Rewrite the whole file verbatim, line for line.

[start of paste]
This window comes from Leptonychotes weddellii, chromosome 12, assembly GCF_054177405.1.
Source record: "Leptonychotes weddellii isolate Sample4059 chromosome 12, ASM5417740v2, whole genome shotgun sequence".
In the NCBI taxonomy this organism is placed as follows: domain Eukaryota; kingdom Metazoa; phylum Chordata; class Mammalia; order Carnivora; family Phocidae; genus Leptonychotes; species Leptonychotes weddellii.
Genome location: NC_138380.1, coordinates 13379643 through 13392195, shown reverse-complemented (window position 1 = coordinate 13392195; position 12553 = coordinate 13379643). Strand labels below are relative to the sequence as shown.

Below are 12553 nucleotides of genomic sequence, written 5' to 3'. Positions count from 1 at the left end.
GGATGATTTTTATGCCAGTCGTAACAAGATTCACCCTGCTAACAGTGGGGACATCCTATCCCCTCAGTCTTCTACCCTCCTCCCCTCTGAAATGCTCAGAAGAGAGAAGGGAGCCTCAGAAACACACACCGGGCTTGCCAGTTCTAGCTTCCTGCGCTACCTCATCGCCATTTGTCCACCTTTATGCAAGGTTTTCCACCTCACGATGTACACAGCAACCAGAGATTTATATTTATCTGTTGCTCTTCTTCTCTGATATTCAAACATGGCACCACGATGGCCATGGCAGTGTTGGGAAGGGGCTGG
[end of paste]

This window comes from Leptonychotes weddellii, chromosome 12, assembly GCF_054177405.1.
Source record: "Leptonychotes weddellii isolate Sample4059 chromosome 12, ASM5417740v2, whole genome shotgun sequence".
In the NCBI taxonomy this organism is placed as follows: domain Eukaryota; kingdom Metazoa; phylum Chordata; class Mammalia; order Carnivora; family Phocidae; genus Leptonychotes; species Leptonychotes weddellii.
Genome location: NC_138380.1, coordinates 13379643 through 13392195, shown reverse-complemented (window position 1 = coordinate 13392195; position 12553 = coordinate 13379643). Strand labels below are relative to the sequence as shown.

Below are 12553 nucleotides of genomic sequence, written 5' to 3'. Positions count from 1 at the left end.
GGATGATTTTTATGCCAGTCGTAACAAGATTCACCCTGCTAACAGTGGGGACATCCTATCCCCTCAGTCTTCTACCCTCCTCCCCTCTGAAATGCTCAGAAGAGAGAAGGGAGCCTCAGAAACACACACCGGGCTTGCCAGTTCTAGCTTCCTGCGCTACCTCATCGCCATTTGTCCACCTTTATGCAAGGTTTTCCACCTCACGATGTACACAGCAACCAGAGATTTATATTTATCTGTTGCTCTTCTTCTCTGATATTCAAACATGGCACCACGATGGCCATGGCAGTGTTGGGAAGGGGCTGG